BELMONT (CBS) – Applying for colleges can be a very stressful time. Just ask any student who has been through it. There are some simple slip-ups you can avoid to help make all that time and energy spent on applications more successful.
“Stress is a word that we hear a lot,” said Mia Kaldenbaugh of Belmont. Starting her freshman year at Colby College is a dream come true, but this time last year was a very different story.
“I felt like there were so many things out of my control.”
According to Casey Near, a counselor with Collegewise, there are some easy do’s and don’ts that are within your control and can make a big difference when applying to college.
DO – Open emails from colleges that you are interested in.
Teenagers are notoriously bad at this and according to Near, colleges are paying attention. They don’t like to be ignored.
“I don’t love that this exists, but it’s part of my job to say that it does,” she said. Colleges also track how much time a student spends on their website.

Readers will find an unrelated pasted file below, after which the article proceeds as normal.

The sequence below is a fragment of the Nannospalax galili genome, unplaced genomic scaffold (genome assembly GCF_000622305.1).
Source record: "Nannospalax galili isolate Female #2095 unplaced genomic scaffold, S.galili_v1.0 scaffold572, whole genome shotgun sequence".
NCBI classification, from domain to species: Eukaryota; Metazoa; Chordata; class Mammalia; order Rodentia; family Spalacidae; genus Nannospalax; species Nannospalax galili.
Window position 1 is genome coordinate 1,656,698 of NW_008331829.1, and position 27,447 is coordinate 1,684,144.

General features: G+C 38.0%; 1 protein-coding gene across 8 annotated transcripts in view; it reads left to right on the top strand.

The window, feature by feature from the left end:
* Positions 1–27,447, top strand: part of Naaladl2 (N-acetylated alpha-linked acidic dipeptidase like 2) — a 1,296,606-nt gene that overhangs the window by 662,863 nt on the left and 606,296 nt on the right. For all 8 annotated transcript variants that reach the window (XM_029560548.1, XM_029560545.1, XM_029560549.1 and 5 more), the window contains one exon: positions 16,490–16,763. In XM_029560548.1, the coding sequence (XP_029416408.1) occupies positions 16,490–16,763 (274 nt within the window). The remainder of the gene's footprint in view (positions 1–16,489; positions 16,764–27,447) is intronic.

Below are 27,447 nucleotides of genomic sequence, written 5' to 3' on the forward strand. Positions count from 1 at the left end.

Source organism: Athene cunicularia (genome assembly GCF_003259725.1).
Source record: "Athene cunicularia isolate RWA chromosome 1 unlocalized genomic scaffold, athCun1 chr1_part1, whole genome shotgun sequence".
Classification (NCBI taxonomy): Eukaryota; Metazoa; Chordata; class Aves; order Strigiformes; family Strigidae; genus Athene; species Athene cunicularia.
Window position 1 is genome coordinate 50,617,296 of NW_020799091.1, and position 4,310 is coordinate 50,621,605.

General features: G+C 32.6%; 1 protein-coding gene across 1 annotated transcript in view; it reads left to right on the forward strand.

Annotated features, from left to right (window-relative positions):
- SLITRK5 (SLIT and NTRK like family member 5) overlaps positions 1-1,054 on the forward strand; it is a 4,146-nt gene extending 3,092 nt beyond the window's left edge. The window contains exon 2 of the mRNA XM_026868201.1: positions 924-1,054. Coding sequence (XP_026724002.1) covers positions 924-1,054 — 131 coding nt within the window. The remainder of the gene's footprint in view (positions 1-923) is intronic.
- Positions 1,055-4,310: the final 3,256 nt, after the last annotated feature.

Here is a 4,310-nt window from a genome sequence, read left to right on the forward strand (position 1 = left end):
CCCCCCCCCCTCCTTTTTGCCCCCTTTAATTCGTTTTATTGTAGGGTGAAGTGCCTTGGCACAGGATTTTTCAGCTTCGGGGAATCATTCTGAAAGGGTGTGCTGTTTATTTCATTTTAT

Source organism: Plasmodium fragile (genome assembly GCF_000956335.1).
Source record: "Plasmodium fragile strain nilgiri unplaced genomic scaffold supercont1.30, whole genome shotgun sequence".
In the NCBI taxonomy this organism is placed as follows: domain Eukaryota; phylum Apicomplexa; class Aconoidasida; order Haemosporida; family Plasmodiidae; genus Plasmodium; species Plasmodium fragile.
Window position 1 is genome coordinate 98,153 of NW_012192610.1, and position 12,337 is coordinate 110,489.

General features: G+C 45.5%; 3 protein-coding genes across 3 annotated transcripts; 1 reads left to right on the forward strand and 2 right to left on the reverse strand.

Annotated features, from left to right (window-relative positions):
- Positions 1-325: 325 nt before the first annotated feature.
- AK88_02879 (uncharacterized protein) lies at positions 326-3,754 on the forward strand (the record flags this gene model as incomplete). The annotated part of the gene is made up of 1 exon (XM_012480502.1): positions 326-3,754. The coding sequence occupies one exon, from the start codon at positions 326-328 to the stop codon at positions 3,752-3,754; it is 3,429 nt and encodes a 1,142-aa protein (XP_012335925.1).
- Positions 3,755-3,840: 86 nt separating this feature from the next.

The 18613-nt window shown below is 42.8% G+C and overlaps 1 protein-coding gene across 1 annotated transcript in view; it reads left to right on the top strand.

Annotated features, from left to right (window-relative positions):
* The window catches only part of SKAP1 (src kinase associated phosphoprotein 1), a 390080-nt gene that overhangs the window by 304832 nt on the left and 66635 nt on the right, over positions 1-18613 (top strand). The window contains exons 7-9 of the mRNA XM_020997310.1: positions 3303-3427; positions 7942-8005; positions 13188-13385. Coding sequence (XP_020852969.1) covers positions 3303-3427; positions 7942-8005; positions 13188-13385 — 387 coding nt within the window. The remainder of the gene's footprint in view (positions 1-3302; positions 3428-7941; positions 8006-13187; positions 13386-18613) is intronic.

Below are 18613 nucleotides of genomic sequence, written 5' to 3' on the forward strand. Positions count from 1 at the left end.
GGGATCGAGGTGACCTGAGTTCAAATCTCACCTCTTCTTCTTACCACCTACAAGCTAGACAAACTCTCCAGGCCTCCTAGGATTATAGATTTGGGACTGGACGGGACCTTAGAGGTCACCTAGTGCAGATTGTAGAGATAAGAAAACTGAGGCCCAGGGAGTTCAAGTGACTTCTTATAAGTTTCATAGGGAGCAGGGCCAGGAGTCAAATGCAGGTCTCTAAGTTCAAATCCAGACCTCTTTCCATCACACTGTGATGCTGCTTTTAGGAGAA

DON’T – Forget to write in your own voice when crafting your essay.
“Kids forget that they are allowed to sound like themselves, so you should not be using ‘here to for’ and ‘plethora’ and all these fancy words in your application,” Near said.
The person reading the essay is often not much older than the kid applying to college, according to Near. “I always tell them, remember their tour guide that was walking backwards. That was a senior at your school. Two years from now that’s the admissions counselor reading your essay.”
DO – Consider adding a video component to your application.
Some schools will let you upload a video or attach a link, Near pointed out.
“Babson does an option where you can do a supplemental essay or you can add a video. That speaks to their entrepreneurial spirit,” she said.
DON’T – Leave out the interesting details about activities and sports.
“Kids often times just kind of [write] ‘do winter practice. Played in games.’ I know that about sports. What I don’t know is maybe you are the kid who always brought oranges or you cheered from the sidelines even though you never played in a game,” Near said.
Colleges also want to know if you would be a good roommate. “These are residential communities. They want to get a sense of what kind of friend you would be,” she added.
Mia’s advice as a new freshman? Don’t procrastinate and don’t worry, which she knows is easier said than done.
“You will come out and like, you will be ok,” she said.